|Trinidad & Tobago|
Amritsar is the largest and most important city in Punjab and is a major commercial, cultural, and transportation centre. It is also the centre of Sikhism and the site of the Sikhs' principal place of worship, the Harimandir, or Golden Temple. It was founded in 1577 by Ram Das, fourth Guru of the Sikhs, on a site granted by the Mughal emperor Akbar. Ram Das ordered the excavation of the sacred tank, or pool, called Amrita Saras ("Pool of Nectar"), from which the city's name is derived. A temple was erected on an island in the tank's centre by Arjun, the fifth Guru of the Sikhs. During the reign (1801-39) of Maharaja Ranjit Singh, the upper part of the temple was decorated with a gold-foil-covered copper dome, and since then the building has been known as the Harimandir. The city was annexed to British India in 1849.
A short distance away from the Golden Temple is a spacious park, Jallianwalla Bagh, where on April 13, 1919, British colonial government troops fired on a crowd of unarmed Indian protesters, killing 379 of them and wounding many more. The site of the Amritsar Massacre, as this incident is now called, is now a national monument. Another violent political clash took place in Amritsar in 1984, when troops of the Indian army attacked hundreds of Sikh separatists who had taken up positions in and heavily fortified the Golden Temple. Conflicting reports indicated that between 450 and 1,200 persons were killed before the Sikh extremists were evicted from the temple.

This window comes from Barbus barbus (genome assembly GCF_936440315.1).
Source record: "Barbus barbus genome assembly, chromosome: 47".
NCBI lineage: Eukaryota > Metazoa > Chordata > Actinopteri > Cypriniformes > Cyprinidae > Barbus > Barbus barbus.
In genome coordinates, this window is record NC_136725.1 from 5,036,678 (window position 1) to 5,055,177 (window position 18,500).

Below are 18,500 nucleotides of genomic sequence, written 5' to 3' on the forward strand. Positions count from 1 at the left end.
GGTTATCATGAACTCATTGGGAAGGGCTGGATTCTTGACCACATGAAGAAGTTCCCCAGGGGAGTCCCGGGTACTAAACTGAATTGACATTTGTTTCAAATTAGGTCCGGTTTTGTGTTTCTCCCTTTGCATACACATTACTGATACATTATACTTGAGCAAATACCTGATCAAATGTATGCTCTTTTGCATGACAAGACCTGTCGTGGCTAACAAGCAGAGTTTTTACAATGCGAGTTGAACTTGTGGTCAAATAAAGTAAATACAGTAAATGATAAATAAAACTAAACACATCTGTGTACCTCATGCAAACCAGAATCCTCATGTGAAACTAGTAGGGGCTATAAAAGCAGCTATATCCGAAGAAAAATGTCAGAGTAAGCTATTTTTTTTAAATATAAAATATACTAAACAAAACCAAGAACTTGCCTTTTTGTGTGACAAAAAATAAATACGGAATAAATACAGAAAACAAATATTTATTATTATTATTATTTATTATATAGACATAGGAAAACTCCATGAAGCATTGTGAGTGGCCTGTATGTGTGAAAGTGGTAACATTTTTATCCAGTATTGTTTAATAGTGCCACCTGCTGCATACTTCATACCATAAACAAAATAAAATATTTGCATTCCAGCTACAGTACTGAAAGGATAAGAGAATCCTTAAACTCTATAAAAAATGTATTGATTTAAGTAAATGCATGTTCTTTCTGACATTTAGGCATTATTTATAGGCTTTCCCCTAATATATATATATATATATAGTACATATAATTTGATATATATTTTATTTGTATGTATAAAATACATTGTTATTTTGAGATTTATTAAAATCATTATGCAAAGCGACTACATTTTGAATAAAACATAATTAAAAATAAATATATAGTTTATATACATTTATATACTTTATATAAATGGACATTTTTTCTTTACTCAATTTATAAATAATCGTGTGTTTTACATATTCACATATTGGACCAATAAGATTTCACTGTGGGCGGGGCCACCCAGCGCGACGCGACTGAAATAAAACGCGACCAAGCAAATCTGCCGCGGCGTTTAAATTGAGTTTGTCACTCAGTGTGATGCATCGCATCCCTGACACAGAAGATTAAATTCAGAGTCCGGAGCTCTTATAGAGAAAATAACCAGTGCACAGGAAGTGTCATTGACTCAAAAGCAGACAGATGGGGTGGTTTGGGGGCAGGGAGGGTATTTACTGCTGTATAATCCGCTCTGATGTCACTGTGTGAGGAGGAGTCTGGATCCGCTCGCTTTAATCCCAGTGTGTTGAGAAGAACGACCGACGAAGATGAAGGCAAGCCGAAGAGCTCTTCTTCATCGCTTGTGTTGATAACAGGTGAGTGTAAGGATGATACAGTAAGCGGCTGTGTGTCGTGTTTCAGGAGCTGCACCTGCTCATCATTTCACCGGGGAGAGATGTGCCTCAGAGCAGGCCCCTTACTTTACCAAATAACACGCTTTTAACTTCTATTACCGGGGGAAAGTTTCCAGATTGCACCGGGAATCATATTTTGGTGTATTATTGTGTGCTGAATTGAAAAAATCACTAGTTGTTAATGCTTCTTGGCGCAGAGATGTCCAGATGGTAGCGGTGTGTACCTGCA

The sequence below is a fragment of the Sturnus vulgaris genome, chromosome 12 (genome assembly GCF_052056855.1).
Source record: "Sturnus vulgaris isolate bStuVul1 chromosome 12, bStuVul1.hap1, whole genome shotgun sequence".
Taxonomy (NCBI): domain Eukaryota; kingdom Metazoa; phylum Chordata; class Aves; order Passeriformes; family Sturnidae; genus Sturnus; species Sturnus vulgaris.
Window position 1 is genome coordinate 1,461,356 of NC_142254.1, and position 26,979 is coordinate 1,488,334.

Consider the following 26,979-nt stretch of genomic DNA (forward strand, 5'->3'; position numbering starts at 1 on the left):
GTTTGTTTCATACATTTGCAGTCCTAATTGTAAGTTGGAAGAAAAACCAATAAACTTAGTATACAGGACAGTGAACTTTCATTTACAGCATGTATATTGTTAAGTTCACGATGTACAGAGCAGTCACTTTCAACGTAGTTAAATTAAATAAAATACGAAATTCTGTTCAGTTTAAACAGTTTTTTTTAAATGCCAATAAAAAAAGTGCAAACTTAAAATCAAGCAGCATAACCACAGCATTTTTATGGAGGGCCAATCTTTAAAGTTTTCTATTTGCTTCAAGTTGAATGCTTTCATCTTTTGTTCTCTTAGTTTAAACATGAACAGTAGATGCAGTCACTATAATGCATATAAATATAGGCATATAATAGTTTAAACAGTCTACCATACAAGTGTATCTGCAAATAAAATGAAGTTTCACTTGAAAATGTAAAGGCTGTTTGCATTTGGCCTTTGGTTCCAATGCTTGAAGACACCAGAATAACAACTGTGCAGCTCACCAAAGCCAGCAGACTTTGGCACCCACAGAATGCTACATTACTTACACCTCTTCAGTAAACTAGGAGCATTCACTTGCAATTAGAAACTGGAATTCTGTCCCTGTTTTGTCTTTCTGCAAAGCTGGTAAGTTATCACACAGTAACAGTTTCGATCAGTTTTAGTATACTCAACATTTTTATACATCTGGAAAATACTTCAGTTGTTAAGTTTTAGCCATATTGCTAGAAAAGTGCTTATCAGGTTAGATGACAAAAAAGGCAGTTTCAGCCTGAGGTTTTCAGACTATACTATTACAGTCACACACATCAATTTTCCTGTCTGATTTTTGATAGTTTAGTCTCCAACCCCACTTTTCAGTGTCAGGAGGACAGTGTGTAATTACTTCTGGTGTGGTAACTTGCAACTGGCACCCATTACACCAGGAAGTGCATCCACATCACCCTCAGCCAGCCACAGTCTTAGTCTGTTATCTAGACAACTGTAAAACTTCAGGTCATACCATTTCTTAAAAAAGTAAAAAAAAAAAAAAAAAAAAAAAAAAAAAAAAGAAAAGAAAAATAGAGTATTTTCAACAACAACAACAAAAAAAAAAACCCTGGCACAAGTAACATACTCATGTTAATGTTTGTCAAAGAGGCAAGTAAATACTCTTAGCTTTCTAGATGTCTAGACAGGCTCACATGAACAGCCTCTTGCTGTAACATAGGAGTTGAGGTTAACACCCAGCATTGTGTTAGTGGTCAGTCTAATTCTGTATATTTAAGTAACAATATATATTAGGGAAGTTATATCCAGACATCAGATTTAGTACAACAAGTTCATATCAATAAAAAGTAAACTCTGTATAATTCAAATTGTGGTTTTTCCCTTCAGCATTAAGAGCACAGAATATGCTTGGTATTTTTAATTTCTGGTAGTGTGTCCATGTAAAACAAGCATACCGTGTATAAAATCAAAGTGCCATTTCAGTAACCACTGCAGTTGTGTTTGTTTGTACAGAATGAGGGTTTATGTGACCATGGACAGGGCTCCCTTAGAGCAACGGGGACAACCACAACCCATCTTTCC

Amritsar is a centre of textile and chemical industries and also engages in food milling and processing, silk weaving, tanning, canning, and the manufacture of machinery. The city lies on the main highway from Delhi to Lahore (GT road) and is a major rail hub. It is home to Guru Nanak Dev University, founded in 1969 as the leading educational centre of the Sikhs (with PhDs in nearly 30 disciplines, including Sanskrit and Pali). A medical, a dental, an arts, and a technical college are also located in Amritsar, and Khalsa College (1899) lies just outside the city. In the newer, northern section of the city is Ram Bagh, a large park that contains the summer palace of Maharaja Ranjit Singh (aka Sher-e-Punjab). [Adapted from Encyclopedia Britannica; Sep 06]
|Akal Takhat ▒|
This museum records many events that deeply mark the Sikh psyche, in particular their wars of survival, monumental events, and the worst of the historical Muslim atrocities against the Sikhs, most under Aurangzeb. The stories behind these gruesome images are retold across Punjab. Most paintings have been commissioned in the last few decades.
|Jallianwala Bagh ▒|
Designed in collaboration with Vitalect, Inc.